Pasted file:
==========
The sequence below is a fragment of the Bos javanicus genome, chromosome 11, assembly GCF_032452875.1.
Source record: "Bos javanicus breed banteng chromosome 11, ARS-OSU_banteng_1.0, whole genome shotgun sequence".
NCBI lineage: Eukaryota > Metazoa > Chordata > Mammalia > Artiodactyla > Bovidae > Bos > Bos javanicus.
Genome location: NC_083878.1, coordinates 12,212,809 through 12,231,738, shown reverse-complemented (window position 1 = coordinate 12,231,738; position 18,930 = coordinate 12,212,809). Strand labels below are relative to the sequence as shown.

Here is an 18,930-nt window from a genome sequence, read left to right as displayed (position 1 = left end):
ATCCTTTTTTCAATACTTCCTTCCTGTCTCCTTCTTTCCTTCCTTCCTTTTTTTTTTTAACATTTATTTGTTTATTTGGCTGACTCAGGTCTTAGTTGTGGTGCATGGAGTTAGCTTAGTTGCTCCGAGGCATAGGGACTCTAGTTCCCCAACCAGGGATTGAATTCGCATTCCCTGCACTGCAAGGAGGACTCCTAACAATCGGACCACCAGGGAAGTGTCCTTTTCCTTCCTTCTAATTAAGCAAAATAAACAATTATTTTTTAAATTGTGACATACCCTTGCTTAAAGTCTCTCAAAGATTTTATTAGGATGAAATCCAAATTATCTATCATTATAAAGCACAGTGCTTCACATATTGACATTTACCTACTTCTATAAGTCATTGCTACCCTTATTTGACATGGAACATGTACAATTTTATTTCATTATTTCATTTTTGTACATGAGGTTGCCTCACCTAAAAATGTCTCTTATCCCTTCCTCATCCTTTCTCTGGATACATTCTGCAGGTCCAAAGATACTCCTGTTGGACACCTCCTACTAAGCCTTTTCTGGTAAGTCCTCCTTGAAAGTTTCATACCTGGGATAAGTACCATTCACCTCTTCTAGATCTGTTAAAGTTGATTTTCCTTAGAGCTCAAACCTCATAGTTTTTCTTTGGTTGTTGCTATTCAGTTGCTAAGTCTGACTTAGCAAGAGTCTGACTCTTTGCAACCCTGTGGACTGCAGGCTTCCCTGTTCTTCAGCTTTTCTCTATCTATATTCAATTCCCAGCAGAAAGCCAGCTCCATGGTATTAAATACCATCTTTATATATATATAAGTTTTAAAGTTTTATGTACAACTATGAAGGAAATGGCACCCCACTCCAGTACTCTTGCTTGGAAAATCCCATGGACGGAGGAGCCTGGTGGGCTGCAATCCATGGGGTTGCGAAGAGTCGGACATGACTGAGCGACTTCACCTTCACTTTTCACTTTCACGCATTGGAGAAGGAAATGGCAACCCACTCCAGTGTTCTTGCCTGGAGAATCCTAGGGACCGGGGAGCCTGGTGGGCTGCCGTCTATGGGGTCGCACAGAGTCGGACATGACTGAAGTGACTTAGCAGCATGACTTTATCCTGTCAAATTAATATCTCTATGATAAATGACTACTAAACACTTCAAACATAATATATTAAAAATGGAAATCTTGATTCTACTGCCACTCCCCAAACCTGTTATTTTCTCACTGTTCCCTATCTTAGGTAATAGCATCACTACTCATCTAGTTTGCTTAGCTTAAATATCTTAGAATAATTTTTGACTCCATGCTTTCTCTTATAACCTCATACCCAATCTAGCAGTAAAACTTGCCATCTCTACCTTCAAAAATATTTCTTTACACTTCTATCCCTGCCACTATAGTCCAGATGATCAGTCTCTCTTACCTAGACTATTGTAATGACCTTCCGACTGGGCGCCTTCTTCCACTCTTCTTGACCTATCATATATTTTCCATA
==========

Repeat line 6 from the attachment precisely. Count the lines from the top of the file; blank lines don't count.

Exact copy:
ATCCTTTTTTCAATACTTCCTTCCTGTCTCCTTCTTTCCTTCCTTCCTTTTTTTTTTTAACATTTATTTGTTTATTTGGCTGACTCAGGTCTTAGTTGTGGTGCATGGAGTTAGCTTAGTTGCTCCGAGGCATAGGGACTCTAGTTCCCCAACCAGGGATTGAATTCGCATTCCCTGCACTGCAAGGAGGACTCCTAACAATCGGACCACCAGGGAAGTGTCCTTTTCCTTCCTTCTAATTAAGCAAAATAAACAATTATTTTTTAAATTGTGACATACCCTTGCTTAAAGTCTCTCAAAGATTTTATTAGGATGAAATCCAAATTATCTATCATTATAAAGCACAGTGCTTCACATATTGACATTTACCTACTTCTATAAGTCATTGCTACCCTTATTTGACATGGAACATGTACAATTTTATTTCATTATTTCATTTTTGTACATGAGGTTGCCTCACCTAAAAATGTCTCTTATCCCTTCCTCATCCTTTCTCTGGATACATTCTGCAGGTCCAAAGATACTCCTGTTGGACACCTCCTACTAAGCCTTTTCTGGTAAGTCCTCCTTGAAAGTTTCATACCTGGGATAAGTACCATTCACCTCTTCTAGATCTGTTAAAGTTGATTTTCCTTAGAGCTCAAACCTCATAGTTTTTCTTTGGTTGTTGCTATTCAGTTGCTAAGTCTGACTTAGCAAGAGTCTGACTCTTTGCAACCCTGTGGACTGCAGGCTTCCCTGTTCTTCAGCTTTTCTCTATCTATATTCAATTCCCAGCAGAAAGCCAGCTCCATGGTATTAAATACCATCTTTATATATATATAAGTTTTAAAGTTTTATGTACAACTATGAAGGAAATGGCACCCCACTCCAGTACTCTTGCTTGGAAAATCCCATGGACGGAGGAGCCTGGTGGGCTGCAATCCATGGGGTTGCGAAGAGTCGGACATGACTGAGCGACTTCACCTTCACTTTTCACTTTCACGCATTGGAGAAGGAAATGGCAACCCACTCCAGTGTTCTTGCCTGGAGAATCCTAGGGACCGGGGAGCCTGGTGGGCTGCCGTCTATGGGGTCGCACAGAGTCGGACATGACTGAAGTGACTTAGCAGCATGACTTTATCCTGTCAAATTAATATCTCTATGATAAATGACTACTAAACACTTCAAACATAATATATTAAAAATGGAAATCTTGATTCTACTGCCACTCCCCAAACCTGTTATTTTCTCACTGTTCCCTATCTTAGGTAATAGCATCACTACTCATCTAGTTTGCTTAGCTTAAATATCTTAGAATAATTTTTGACTCCATGCTTTCTCTTATAACCTCATACCCAATCTAGCAGTAAAACTTGCCATCTCTACCTTCAAAAATATTTCTTTACACTTCTATCCCTGCCACTATAGTCCAGATGATCAGTCTCTCTTACCTAGACTATTGTAATGACCTTCCGACTGGGCGCCTTCTTCCACTCTTCTTGACCTATCATATATTTTCCATA